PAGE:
March 11, 2020 | by Shafinaaz
THE UFC MIDDLEWEIGHT CHAMPION ISRAEL ADESANYA IS A TATTOO OF THE AFRICAN CONTINENT

Nigeria, the country where he was born, is outlined in black ink. The champ, now 30 years old, has spent the last two decades of his life in New Zealand, but this tattoo is an indica- tor of his inexorable ties to his homeland. “I stamped my chest with my bloodline,” he says proudly. “When you look at my chest, you see where I come from: the great continent of Africa and the great country of Nigeria.”

Adesanya, along with defending welter- weight titleholder Kamaru Usman, is one of two Nigerian-born champions in the UFC, the world’s largest mixed martial arts brand. He has drawn comparisons to Anderson Silva, Jon Jones, and Ronda Rousey and might already be the biggest star in MMA at present. Yet Adesanya could be much more than that. He could be the harbinger of an era of African dominance in MMA.

All over the African continent, smaller MMA promotions are thriving. In South Africa, Extreme Fighting Championship (EFC) is enjoying huge success—to the tune of 15.4 million unique viewers on television in 2019 alone.

In Senegal, ARES Fighting Champion- ship recently promoted a successful debut event. In Nigeria, African Warriors Fighting Championship (AWFC), is taking a unique approach to fight promotion by showcasing MMA alongside traditional Nigerian combat sports like kokowa (Ni- gerian wrestling), and dambe (Nigerian boxing).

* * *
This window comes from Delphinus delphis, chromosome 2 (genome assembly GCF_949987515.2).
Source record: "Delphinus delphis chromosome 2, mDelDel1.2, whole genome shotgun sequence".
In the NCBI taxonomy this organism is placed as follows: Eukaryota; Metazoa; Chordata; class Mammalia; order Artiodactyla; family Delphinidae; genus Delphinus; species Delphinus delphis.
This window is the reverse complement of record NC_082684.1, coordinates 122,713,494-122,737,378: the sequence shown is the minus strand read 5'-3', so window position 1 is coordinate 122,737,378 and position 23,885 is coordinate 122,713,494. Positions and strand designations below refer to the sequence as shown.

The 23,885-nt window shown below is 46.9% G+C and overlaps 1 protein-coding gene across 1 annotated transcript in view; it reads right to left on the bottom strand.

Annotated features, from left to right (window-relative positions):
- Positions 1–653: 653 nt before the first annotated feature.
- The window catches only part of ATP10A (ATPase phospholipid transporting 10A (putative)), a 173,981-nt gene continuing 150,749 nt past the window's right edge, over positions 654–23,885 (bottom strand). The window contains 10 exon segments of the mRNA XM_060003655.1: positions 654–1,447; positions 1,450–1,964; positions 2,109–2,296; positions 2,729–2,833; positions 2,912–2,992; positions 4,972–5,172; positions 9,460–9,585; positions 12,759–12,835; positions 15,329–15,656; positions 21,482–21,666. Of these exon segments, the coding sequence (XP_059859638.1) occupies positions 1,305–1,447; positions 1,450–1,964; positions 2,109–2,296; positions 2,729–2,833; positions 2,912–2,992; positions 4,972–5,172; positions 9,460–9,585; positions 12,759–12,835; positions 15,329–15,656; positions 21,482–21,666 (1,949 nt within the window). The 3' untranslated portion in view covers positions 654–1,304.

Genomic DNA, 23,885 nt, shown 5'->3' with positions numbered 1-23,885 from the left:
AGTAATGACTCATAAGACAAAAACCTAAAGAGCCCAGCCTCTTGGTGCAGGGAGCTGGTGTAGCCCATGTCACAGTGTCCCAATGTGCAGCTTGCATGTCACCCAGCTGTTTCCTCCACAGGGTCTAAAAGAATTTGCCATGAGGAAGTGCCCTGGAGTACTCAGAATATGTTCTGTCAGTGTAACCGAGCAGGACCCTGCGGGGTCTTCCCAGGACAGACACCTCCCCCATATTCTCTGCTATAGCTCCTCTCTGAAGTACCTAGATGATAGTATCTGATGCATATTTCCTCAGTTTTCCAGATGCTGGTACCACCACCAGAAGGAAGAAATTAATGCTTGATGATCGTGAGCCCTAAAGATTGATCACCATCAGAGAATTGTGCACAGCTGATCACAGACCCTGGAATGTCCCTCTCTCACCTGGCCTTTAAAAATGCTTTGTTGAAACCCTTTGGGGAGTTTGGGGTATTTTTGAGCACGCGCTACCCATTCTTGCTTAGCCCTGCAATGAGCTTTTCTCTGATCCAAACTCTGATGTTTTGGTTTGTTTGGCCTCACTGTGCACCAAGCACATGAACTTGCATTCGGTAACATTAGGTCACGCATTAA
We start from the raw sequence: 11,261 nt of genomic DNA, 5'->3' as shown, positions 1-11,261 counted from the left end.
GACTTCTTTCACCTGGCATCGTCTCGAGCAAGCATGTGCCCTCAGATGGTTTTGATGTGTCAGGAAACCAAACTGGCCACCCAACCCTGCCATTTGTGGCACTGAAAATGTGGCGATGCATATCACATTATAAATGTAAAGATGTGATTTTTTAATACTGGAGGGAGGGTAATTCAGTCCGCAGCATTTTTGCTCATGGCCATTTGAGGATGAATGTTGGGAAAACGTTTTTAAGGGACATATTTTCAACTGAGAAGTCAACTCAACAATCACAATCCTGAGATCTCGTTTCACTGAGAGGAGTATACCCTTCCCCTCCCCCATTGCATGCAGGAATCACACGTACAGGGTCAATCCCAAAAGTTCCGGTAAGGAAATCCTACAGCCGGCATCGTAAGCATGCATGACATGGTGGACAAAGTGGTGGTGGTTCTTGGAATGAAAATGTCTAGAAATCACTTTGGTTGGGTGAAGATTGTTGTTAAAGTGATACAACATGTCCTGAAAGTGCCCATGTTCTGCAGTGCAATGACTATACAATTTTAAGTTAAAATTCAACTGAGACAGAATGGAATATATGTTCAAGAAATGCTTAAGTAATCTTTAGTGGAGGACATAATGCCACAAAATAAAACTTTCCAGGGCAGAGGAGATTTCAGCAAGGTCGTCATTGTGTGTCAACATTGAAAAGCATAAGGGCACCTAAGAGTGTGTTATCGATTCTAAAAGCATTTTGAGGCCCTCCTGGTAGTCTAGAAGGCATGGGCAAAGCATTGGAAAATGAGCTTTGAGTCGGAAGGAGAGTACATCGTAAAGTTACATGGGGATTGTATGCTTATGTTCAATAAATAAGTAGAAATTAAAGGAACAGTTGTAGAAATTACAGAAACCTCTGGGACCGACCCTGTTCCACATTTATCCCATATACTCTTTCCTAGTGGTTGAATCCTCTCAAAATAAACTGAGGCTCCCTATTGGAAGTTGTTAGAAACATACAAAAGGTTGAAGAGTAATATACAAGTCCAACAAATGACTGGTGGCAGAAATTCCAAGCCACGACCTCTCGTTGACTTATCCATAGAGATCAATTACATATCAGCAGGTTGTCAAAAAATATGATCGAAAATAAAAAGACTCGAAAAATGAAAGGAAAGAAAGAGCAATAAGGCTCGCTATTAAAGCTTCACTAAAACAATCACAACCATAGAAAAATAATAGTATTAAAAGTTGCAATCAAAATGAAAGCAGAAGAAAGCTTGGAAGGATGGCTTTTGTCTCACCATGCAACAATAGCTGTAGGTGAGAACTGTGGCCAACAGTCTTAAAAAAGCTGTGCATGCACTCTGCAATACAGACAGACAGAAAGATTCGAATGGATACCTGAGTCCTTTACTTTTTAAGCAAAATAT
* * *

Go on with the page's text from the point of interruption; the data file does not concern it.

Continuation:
The rosters of these fight promotions are populated by a long list of African hopefuls, all of whom hope to emulate the success of UFC superstars like Usman and Adesanya

The post THE UFC MIDDLEWEIGHT CHAMPION ISRAEL ADESANYA IS A TATTOO OF THE AFRICAN CONTINENT appeared first on Boxing Extreme.

Shafinaaz Hassim is a sociologist based in Johannesburg. She is the author of Daughters are Diamonds: Honour, Shame & Seclusion -- A South African Perspective (2007), Memoirs for Kimya (2009), and the critically acclaimed novel on domestic violence SoPhia (2012). She is also the editor of the Belly of Fire anthologies for social change series, which was launched in 2011. Her research focuses on biographical narrative in the interplay between personal and political spaces and she writes both fiction and non-fiction. She has lectured and presented seminars at the University of KwaZulu-Natal in Durban, Humboldt University in Berlin and at the University of the Witwatersrand in Johannesburg. - See more at: http://shafinaaz.co.za/category/gender/#sthash.wLoHxRN1.dpuf

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About Shafinaaz

Shafinaaz Hassim is a sociologist based in Johannesburg. She is the author of Daughters are Diamonds: Honour, Shame & Seclusion -- A South African Perspective (2007), Memoirs for Kimya (2009), and the critically acclaimed novel on domestic violence SoPhia (2012). She is also the editor of the Belly of Fire anthologies for social change series, which was launched in 2011. Her research focuses on biographical narrative in the interplay between personal and political spaces and she writes both fiction and non-fiction. She has lectured and presented seminars at the University of KwaZulu-Natal in Durban, Humboldt University in Berlin and at the University of the Witwatersrand in Johannesburg.

My Books

Daughters are Diamonds

Honour, Shame & Seclusion- A South African Perspective
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The Garden of Love and Longing (2017)

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Nisa Qamar and the Master of Jinniaville (2016)

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My Social Profiles
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